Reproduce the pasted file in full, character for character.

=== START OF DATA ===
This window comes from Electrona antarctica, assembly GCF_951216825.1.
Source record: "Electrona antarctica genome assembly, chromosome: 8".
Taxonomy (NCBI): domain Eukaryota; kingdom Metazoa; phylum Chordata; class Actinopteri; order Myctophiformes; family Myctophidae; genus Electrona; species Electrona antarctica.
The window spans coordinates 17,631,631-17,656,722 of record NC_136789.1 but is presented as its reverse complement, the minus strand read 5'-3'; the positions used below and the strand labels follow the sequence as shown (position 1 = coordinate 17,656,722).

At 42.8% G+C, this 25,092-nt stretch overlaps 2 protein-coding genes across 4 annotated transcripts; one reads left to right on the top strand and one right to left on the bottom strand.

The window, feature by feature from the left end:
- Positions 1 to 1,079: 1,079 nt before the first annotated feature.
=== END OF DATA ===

This window comes from Electrona antarctica, assembly GCF_951216825.1.
Source record: "Electrona antarctica genome assembly, chromosome: 8".
Taxonomy (NCBI): domain Eukaryota; kingdom Metazoa; phylum Chordata; class Actinopteri; order Myctophiformes; family Myctophidae; genus Electrona; species Electrona antarctica.
The window spans coordinates 17,631,631-17,656,722 of record NC_136789.1 but is presented as its reverse complement, the minus strand read 5'-3'; the positions used below and the strand labels follow the sequence as shown (position 1 = coordinate 17,656,722).

At 42.8% G+C, this 25,092-nt stretch overlaps 2 protein-coding genes across 4 annotated transcripts; one reads left to right on the top strand and one right to left on the bottom strand.

The window, feature by feature from the left end:
- Positions 1 to 1,079: 1,079 nt before the first annotated feature.